We sought to evaluate the concordance between self-assessed perceptions of fracture risk and actual risk calculated by World Health Organization's 10-year Fracture Risk Assessment Tool (FRAX).
We collected demographic data, lifestyle information, osteoporosis knowledge, bone density test results, and treatment history from patients aged 50 to 75 years. Subjects rated their perceptions of 10-year risk of sustaining fracture as low (0%–9%), intermediate (10%–19%), or high (≥20%). This rating was compared with risk calculated by FRAX.
Among 426 patients, the greatest agreement regarding fracture risk was noted for those in the low-risk FRAX group: 81% perceived themselves as having low risk. The most risk disagreement was in the high-risk FRAX group: Only 18% perceived their risk as high. Perceived risk was intermediate for 59% and low for 24%. Of patients at intermediate calculated risk by FRAX, 48% agreed with this with self-perceived risk. Overall, risk agreement was associated with bone density results, with higher T scores predictive of agreement. Underestimation was associated with being female and older. Patients with prescription treatment exposure frequently had risk disagreement and perceived their risk as lower than their calculated FRAX scores might indicate. Patients taking calcium and vitamin D similarly perceived lower risk than calculated by FRAX.
Patients at intermediate and high calculated fracture risk frequently had self-perceptions of lower risk. Patients taking prescription osteoporosis medication and calcium and vitamin D treatment perceived less risk than calculated. Whether correcting misperceptions about personal susceptibility to fracture might result in behavioral changes will be determined.
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Dr. Grover is an Assistant Professor of Family Medicine and a Research Scholar of the Mayo Clinic Robert D. and Patricia E. Kern Center for the Science of Health Care Delivery. His research interests include cost conscious care and guideline adherence.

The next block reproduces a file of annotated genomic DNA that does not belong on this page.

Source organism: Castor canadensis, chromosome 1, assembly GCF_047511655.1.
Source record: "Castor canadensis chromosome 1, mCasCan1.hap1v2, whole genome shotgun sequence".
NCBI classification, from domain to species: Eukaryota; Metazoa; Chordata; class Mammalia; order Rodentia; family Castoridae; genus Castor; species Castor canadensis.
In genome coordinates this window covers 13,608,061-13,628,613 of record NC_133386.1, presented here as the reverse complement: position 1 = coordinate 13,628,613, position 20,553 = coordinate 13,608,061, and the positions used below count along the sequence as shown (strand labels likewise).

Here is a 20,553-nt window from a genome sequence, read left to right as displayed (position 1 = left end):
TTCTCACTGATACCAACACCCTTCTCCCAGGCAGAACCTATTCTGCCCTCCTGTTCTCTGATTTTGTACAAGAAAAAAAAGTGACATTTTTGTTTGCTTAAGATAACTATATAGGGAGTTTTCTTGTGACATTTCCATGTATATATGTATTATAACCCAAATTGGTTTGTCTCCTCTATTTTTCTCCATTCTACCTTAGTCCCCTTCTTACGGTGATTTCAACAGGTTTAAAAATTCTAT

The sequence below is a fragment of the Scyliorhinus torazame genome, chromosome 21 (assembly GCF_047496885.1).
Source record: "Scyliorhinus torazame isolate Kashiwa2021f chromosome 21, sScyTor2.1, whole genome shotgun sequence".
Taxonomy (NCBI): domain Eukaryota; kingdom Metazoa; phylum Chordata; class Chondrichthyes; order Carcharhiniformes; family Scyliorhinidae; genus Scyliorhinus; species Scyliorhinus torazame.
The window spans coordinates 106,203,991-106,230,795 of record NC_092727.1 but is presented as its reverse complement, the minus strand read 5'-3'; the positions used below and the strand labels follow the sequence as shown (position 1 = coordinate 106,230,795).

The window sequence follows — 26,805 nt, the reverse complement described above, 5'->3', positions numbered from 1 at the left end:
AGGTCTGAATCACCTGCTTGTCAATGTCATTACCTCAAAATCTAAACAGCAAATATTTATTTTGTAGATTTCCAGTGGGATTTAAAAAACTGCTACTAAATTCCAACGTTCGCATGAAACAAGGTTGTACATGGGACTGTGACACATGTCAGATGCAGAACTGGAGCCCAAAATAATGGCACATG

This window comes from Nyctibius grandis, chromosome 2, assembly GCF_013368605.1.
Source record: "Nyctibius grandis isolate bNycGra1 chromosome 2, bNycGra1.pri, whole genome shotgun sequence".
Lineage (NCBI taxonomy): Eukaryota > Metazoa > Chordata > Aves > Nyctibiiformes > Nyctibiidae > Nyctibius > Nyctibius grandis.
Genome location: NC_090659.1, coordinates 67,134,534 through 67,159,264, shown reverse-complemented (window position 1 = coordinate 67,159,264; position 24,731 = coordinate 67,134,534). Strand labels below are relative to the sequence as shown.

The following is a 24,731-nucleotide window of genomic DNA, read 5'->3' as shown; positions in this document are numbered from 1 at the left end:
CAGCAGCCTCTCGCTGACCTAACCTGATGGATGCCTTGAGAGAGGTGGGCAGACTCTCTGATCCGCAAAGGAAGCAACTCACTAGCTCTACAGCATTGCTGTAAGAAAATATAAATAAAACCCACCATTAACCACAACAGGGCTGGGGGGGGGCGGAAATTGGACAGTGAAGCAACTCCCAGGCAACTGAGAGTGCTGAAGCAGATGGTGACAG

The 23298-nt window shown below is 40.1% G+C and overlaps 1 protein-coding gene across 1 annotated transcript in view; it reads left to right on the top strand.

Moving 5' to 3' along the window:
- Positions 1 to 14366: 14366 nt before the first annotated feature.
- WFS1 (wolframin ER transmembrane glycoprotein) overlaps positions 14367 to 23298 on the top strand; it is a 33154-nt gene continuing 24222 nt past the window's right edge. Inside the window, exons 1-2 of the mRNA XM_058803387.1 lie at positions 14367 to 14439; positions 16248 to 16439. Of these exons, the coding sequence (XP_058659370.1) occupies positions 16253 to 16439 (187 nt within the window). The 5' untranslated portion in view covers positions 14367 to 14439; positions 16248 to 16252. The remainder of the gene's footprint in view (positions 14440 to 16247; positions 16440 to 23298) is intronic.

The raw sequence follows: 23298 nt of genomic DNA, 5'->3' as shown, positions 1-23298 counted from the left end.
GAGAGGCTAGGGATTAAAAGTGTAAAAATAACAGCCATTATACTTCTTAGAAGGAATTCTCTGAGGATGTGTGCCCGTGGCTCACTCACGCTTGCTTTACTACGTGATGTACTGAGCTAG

Dr. Edwards is an Assistant Professor and Chairman of Family Medicine. He has research interests in assessing tools to improve physicians' clinical productivity and their communication with patients.
Dr. Chang is a Biostatistician and Research Associate in the Division of Biostatistics, Department of Health Services Research. She advises and collaborates with investigators in research protocol design as well as performing statistical analyses and assisting in manuscript preparation.
Dr. Cook is Professor of Medicine and Chair, Division of Endocrinology. An author of over 100 manuscripts, he actively mentors junior investigators while continuing an active research program which includes advancing inpatient diabetes management.
Dr. Behrens is an Assistant Professor of Family Medicine and holds a Certificate of Added Qualifications in Geriatric Medicine. She is active in the American Medical Directors Association and leads medical student educational activities for the Department.
Dr. Dueck is a Senior Associate Consultant and Assistant Professor of Biostatistics. She collaborates frequently with investigators in the Mayo Clinic Cancer Center while providing insights into study design, data analyses and manuscript preparation.
Accepted: November 19, 2013
Received in revised form: November 15, 2013
Received: February 1, 2013
Conflict of Interest: We have none to report, financial or otherwise.
Portions of this manuscript have been published in abstract form: Osteoporos Int 2011;22 (Suppl. 2):S421.
© 2014 Jacobs Institute of Women's Health. Published by Elsevier Inc. All rights reserved.